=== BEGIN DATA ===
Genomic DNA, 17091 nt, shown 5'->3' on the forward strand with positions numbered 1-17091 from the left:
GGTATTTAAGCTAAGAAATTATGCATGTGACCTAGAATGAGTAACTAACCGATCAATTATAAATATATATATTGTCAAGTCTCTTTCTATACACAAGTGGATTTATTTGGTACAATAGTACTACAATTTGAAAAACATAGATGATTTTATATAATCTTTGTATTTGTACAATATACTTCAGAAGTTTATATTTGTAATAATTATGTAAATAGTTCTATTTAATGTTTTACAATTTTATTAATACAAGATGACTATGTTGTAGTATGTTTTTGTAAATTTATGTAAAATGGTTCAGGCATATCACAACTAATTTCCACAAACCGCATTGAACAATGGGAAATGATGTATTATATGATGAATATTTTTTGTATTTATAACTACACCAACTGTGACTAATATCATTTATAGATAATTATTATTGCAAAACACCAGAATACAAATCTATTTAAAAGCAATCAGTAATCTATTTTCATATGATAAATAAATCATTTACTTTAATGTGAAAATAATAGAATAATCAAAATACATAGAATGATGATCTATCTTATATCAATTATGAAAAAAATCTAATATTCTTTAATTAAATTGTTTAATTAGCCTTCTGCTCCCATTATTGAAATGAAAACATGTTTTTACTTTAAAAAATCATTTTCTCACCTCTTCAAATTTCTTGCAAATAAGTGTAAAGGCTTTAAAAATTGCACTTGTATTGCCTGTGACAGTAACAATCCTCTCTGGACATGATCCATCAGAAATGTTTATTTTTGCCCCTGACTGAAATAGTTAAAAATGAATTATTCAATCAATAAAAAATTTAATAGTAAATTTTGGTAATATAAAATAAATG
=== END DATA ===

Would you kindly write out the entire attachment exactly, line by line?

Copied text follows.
Genomic DNA, 17091 nt, shown 5'->3' on the forward strand with positions numbered 1-17091 from the left:
GGTATTTAAGCTAAGAAATTATGCATGTGACCTAGAATGAGTAACTAACCGATCAATTATAAATATATATATTGTCAAGTCTCTTTCTATACACAAGTGGATTTATTTGGTACAATAGTACTACAATTTGAAAAACATAGATGATTTTATATAATCTTTGTATTTGTACAATATACTTCAGAAGTTTATATTTGTAATAATTATGTAAATAGTTCTATTTAATGTTTTACAATTTTATTAATACAAGATGACTATGTTGTAGTATGTTTTTGTAAATTTATGTAAAATGGTTCAGGCATATCACAACTAATTTCCACAAACCGCATTGAACAATGGGAAATGATGTATTATATGATGAATATTTTTTGTATTTATAACTACACCAACTGTGACTAATATCATTTATAGATAATTATTATTGCAAAACACCAGAATACAAATCTATTTAAAAGCAATCAGTAATCTATTTTCATATGATAAATAAATCATTTACTTTAATGTGAAAATAATAGAATAATCAAAATACATAGAATGATGATCTATCTTATATCAATTATGAAAAAAATCTAATATTCTTTAATTAAATTGTTTAATTAGCCTTCTGCTCCCATTATTGAAATGAAAACATGTTTTTACTTTAAAAAATCATTTTCTCACCTCTTCAAATTTCTTGCAAATAAGTGTAAAGGCTTTAAAAATTGCACTTGTATTGCCTGTGACAGTAACAATCCTCTCTGGACATGATCCATCAGAAATGTTTATTTTTGCCCCTGACTGAAATAGTTAAAAATGAATTATTCAATCAATAAAAAATTTAATAGTAAATTTTGGTAATATAAAATAAATG